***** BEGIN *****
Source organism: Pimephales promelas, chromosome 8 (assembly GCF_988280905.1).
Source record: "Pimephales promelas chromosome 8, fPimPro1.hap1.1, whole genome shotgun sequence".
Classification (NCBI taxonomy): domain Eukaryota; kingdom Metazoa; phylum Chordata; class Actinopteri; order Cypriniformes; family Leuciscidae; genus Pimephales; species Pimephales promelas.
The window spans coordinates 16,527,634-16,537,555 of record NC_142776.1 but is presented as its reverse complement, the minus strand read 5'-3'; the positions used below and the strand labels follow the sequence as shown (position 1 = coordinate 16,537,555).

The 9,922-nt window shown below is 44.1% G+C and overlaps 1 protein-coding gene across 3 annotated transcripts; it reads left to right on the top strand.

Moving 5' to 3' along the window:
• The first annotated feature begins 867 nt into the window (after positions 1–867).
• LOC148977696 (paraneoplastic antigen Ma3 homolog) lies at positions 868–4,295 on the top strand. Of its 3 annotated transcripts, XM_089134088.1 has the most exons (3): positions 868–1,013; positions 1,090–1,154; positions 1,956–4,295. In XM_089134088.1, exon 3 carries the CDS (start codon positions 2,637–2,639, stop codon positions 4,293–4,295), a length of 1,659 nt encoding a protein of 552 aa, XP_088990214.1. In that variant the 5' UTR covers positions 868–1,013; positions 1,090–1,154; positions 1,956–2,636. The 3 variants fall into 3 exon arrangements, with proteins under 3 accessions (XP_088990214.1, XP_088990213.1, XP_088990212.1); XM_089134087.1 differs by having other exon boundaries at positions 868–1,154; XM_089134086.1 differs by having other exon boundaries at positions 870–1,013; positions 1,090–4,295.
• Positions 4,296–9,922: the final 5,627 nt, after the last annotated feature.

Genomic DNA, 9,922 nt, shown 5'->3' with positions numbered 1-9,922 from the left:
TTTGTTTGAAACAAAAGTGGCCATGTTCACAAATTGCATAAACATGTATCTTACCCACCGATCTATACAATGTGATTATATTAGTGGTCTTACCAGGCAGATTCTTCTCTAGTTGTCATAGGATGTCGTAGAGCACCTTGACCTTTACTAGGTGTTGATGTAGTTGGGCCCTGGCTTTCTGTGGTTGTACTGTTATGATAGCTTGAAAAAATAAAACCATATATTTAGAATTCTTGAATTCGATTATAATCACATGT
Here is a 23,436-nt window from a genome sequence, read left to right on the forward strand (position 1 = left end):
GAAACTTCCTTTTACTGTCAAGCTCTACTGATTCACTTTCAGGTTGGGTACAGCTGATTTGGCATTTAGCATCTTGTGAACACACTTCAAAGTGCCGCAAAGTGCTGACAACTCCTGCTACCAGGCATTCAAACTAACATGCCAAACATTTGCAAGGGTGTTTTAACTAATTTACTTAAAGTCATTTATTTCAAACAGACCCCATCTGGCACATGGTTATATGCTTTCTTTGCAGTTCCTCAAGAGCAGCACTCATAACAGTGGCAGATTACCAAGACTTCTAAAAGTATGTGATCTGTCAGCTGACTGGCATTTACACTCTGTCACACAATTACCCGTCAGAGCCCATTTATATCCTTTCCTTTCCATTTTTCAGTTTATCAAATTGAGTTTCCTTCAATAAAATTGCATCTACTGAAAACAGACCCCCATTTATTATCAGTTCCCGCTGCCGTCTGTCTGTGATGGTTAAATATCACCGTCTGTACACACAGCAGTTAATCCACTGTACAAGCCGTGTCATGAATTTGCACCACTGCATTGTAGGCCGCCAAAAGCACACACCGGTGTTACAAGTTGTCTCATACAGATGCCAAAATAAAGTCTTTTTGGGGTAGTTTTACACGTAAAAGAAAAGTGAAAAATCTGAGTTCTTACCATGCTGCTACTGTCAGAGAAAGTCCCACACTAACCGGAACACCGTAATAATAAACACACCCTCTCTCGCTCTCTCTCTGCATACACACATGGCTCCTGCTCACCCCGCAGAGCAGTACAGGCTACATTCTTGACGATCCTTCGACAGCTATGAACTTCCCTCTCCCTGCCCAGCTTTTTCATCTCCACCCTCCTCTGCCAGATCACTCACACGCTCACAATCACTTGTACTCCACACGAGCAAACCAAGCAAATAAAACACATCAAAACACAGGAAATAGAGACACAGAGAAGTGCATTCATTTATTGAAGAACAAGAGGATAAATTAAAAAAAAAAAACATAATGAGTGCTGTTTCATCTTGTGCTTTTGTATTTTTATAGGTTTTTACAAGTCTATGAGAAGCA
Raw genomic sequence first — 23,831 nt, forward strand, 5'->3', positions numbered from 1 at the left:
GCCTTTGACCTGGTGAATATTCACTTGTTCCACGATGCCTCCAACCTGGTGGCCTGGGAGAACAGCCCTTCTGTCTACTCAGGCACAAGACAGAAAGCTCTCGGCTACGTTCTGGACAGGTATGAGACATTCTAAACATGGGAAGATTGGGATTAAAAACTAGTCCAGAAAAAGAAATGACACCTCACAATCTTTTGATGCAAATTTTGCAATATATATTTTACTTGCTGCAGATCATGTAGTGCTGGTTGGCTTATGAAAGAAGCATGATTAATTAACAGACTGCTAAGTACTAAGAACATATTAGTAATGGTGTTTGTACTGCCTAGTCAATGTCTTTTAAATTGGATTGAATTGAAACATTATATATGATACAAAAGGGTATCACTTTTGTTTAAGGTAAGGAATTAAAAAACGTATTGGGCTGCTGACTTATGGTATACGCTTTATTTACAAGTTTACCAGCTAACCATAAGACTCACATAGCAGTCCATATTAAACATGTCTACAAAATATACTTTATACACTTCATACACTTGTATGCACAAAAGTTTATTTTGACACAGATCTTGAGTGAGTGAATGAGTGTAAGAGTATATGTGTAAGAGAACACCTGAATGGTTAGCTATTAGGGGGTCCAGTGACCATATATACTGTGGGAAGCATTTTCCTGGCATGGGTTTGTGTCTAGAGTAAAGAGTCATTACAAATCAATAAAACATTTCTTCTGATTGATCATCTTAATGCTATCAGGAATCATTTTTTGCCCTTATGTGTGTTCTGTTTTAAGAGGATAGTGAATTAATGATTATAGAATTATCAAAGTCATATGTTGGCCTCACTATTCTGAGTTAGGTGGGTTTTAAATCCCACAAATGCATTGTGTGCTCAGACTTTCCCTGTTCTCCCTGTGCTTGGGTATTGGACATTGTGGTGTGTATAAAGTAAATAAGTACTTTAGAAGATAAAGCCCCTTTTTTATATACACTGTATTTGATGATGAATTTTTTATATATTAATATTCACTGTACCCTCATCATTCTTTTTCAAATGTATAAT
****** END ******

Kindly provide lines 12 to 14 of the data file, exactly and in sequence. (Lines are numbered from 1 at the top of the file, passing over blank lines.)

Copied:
Here is a 23,436-nt window from a genome sequence, read left to right on the forward strand (position 1 = left end):
GAAACTTCCTTTTACTGTCAAGCTCTACTGATTCACTTTCAGGTTGGGTACAGCTGATTTGGCATTTAGCATCTTGTGAACACACTTCAAAGTGCCGCAAAGTGCTGACAACTCCTGCTACCAGGCATTCAAACTAACATGCCAAACATTTGCAAGGGTGTTTTAACTAATTTACTTAAAGTCATTTATTTCAAACAGACCCCATCTGGCACATGGTTATATGCTTTCTTTGCAGTTCCTCAAGAGCAGCACTCATAACAGTGGCAGATTACCAAGACTTCTAAAAGTATGTGATCTGTCAGCTGACTGGCATTTACACTCTGTCACACAATTACCCGTCAGAGCCCATTTATATCCTTTCCTTTCCATTTTTCAGTTTATCAAATTGAGTTTCCTTCAATAAAATTGCATCTACTGAAAACAGACCCCCATTTATTATCAGTTCCCGCTGCCGTCTGTCTGTGATGGTTAAATATCACCGTCTGTACACACAGCAGTTAATCCACTGTACAAGCCGTGTCATGAATTTGCACCACTGCATTGTAGGCCGCCAAAAGCACACACCGGTGTTACAAGTTGTCTCATACAGATGCCAAAATAAAGTCTTTTTGGGGTAGTTTTACACGTAAAAGAAAAGTGAAAAATCTGAGTTCTTACCATGCTGCTACTGTCAGAGAAAGTCCCACACTAACCGGAACACCGTAATAATAAACACACCCTCTCTCGCTCTCTCTCTGCATACACACATGGCTCCTGCTCACCCCGCAGAGCAGTACAGGCTACATTCTTGACGATCCTTCGACAGCTATGAACTTCCCTCTCCCTGCCCAGCTTTTTCATCTCCACCCTCCTCTGCCAGATCACTCACACGCTCACAATCACTTGTACTCCACACGAGCAAACCAAGCAAATAAAACACATCAAAACACAGGAAATAGAGACACAGAGAAGTGCATTCATTTATTGAAGAACAAGAGGATAAATTAAAAAAAAAAAACATAATGAGTGCTGTTTCATCTTGTGCTTTTGTATTTTTATAGGTTTTTACAAGTCTATGAGAAGCA
Raw genomic sequence first — 23,831 nt, forward strand, 5'->3', positions numbered from 1 at the left: